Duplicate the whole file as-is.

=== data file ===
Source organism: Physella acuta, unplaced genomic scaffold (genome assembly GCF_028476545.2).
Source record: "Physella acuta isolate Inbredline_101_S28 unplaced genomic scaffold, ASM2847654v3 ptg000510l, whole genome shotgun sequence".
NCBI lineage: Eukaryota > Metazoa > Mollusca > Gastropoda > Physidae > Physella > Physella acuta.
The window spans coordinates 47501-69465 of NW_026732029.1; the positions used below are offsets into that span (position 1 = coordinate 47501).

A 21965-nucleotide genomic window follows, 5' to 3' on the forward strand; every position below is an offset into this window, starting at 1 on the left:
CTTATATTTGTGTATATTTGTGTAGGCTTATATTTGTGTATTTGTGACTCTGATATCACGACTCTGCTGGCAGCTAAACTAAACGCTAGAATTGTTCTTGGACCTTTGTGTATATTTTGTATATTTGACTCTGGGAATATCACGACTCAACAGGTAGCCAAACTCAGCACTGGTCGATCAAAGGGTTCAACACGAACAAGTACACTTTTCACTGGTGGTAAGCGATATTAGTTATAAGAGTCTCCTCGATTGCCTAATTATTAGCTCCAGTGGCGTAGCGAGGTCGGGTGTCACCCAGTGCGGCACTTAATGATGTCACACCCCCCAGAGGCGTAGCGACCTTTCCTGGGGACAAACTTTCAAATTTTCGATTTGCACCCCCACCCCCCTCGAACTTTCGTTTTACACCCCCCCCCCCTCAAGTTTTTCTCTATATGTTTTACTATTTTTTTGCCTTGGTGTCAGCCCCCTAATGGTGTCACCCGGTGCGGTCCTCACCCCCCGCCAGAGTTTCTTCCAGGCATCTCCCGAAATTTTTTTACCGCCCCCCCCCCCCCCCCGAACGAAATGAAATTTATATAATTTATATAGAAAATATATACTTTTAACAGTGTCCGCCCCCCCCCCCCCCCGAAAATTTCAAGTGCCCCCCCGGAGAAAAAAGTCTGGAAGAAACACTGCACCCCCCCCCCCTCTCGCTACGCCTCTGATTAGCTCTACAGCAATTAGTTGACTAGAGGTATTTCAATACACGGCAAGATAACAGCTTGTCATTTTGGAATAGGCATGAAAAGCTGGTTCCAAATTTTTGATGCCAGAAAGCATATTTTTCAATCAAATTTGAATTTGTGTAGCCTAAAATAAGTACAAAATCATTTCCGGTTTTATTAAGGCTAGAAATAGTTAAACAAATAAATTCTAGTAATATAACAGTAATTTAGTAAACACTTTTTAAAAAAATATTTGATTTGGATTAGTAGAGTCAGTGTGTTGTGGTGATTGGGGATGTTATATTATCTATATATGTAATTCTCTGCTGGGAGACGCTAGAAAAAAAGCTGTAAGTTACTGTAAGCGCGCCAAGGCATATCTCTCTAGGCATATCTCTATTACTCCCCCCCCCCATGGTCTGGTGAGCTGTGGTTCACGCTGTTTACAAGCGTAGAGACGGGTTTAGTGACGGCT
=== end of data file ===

Source organism: Physella acuta, unplaced genomic scaffold (genome assembly GCF_028476545.2).
Source record: "Physella acuta isolate Inbredline_101_S28 unplaced genomic scaffold, ASM2847654v3 ptg000510l, whole genome shotgun sequence".
NCBI lineage: Eukaryota > Metazoa > Mollusca > Gastropoda > Physidae > Physella > Physella acuta.
The window spans coordinates 47501-69465 of NW_026732029.1; the positions used below are offsets into that span (position 1 = coordinate 47501).

A 21965-nucleotide genomic window follows, 5' to 3' on the forward strand; every position below is an offset into this window, starting at 1 on the left:
CTTATATTTGTGTATATTTGTGTAGGCTTATATTTGTGTATTTGTGACTCTGATATCACGACTCTGCTGGCAGCTAAACTAAACGCTAGAATTGTTCTTGGACCTTTGTGTATATTTTGTATATTTGACTCTGGGAATATCACGACTCAACAGGTAGCCAAACTCAGCACTGGTCGATCAAAGGGTTCAACACGAACAAGTACACTTTTCACTGGTGGTAAGCGATATTAGTTATAAGAGTCTCCTCGATTGCCTAATTATTAGCTCCAGTGGCGTAGCGAGGTCGGGTGTCACCCAGTGCGGCACTTAATGATGTCACACCCCCCAGAGGCGTAGCGACCTTTCCTGGGGACAAACTTTCAAATTTTCGATTTGCACCCCCACCCCCCTCGAACTTTCGTTTTACACCCCCCCCCCCTCAAGTTTTTCTCTATATGTTTTACTATTTTTTTGCCTTGGTGTCAGCCCCCTAATGGTGTCACCCGGTGCGGTCCTCACCCCCCGCCAGAGTTTCTTCCAGGCATCTCCCGAAATTTTTTTACCGCCCCCCCCCCCCCCCCGAACGAAATGAAATTTATATAATTTATATAGAAAATATATACTTTTAACAGTGTCCGCCCCCCCCCCCCCCCGAAAATTTCAAGTGCCCCCCCGGAGAAAAAAGTCTGGAAGAAACACTGCACCCCCCCCCCCTCTCGCTACGCCTCTGATTAGCTCTACAGCAATTAGTTGACTAGAGGTATTTCAATACACGGCAAGATAACAGCTTGTCATTTTGGAATAGGCATGAAAAGCTGGTTCCAAATTTTTGATGCCAGAAAGCATATTTTTCAATCAAATTTGAATTTGTGTAGCCTAAAATAAGTACAAAATCATTTCCGGTTTTATTAAGGCTAGAAATAGTTAAACAAATAAATTCTAGTAATATAACAGTAATTTAGTAAACACTTTTTAAAAAAATATTTGATTTGGATTAGTAGAGTCAGTGTGTTGTGGTGATTGGGGATGTTATATTATCTATATATGTAATTCTCTGCTGGGAGACGCTAGAAAAAAAGCTGTAAGTTACTGTAAGCGCGCCAAGGCATATCTCTCTAGGCATATCTCTATTACTCCCCCCCCCCATGGTCTGGTGAGCTGTGGTTCACGCTGTTTACAAGCGTAGAGACGGGTTTAGTGACGGCT